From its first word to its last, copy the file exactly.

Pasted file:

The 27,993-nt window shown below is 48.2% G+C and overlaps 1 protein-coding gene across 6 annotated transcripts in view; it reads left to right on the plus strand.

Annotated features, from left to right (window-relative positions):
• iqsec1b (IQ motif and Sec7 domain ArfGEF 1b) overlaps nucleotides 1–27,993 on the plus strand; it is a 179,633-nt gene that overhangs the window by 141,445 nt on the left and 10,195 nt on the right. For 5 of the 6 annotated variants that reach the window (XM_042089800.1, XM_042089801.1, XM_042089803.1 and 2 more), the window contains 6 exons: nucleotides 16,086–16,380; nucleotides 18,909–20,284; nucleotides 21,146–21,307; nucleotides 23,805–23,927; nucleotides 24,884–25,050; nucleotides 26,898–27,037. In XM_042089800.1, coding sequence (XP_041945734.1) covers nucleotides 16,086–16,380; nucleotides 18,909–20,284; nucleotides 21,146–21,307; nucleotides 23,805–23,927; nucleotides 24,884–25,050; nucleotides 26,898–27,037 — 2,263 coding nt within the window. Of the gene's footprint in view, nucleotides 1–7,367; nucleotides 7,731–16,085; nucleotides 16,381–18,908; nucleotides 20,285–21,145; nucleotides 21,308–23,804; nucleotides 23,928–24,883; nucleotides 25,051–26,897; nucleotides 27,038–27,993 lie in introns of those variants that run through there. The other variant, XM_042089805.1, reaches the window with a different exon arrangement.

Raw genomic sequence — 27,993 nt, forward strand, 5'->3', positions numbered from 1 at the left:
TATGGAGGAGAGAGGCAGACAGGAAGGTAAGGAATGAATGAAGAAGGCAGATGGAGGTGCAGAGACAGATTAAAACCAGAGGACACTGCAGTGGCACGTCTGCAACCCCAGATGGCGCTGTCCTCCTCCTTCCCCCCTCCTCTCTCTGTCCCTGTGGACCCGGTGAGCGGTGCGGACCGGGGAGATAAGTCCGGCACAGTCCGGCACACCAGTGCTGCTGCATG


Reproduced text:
The 27,993-nt window shown below is 48.2% G+C and overlaps 1 protein-coding gene across 6 annotated transcripts in view; it reads left to right on the plus strand.

Annotated features, from left to right (window-relative positions):
• iqsec1b (IQ motif and Sec7 domain ArfGEF 1b) overlaps nucleotides 1–27,993 on the plus strand; it is a 179,633-nt gene that overhangs the window by 141,445 nt on the left and 10,195 nt on the right. For 5 of the 6 annotated variants that reach the window (XM_042089800.1, XM_042089801.1, XM_042089803.1 and 2 more), the window contains 6 exons: nucleotides 16,086–16,380; nucleotides 18,909–20,284; nucleotides 21,146–21,307; nucleotides 23,805–23,927; nucleotides 24,884–25,050; nucleotides 26,898–27,037. In XM_042089800.1, coding sequence (XP_041945734.1) covers nucleotides 16,086–16,380; nucleotides 18,909–20,284; nucleotides 21,146–21,307; nucleotides 23,805–23,927; nucleotides 24,884–25,050; nucleotides 26,898–27,037 — 2,263 coding nt within the window. Of the gene's footprint in view, nucleotides 1–7,367; nucleotides 7,731–16,085; nucleotides 16,381–18,908; nucleotides 20,285–21,145; nucleotides 21,308–23,804; nucleotides 23,928–24,883; nucleotides 25,051–26,897; nucleotides 27,038–27,993 lie in introns of those variants that run through there. The other variant, XM_042089805.1, reaches the window with a different exon arrangement.

Raw genomic sequence — 27,993 nt, forward strand, 5'->3', positions numbered from 1 at the left:
TATGGAGGAGAGAGGCAGACAGGAAGGTAAGGAATGAATGAAGAAGGCAGATGGAGGTGCAGAGACAGATTAAAACCAGAGGACACTGCAGTGGCACGTCTGCAACCCCAGATGGCGCTGTCCTCCTCCTTCCCCCCTCCTCTCTCTGTCCCTGTGGACCCGGTGAGCGGTGCGGACCGGGGAGATAAGTCCGGCACAGTCCGGCACACCAGTGCTGCTGCATG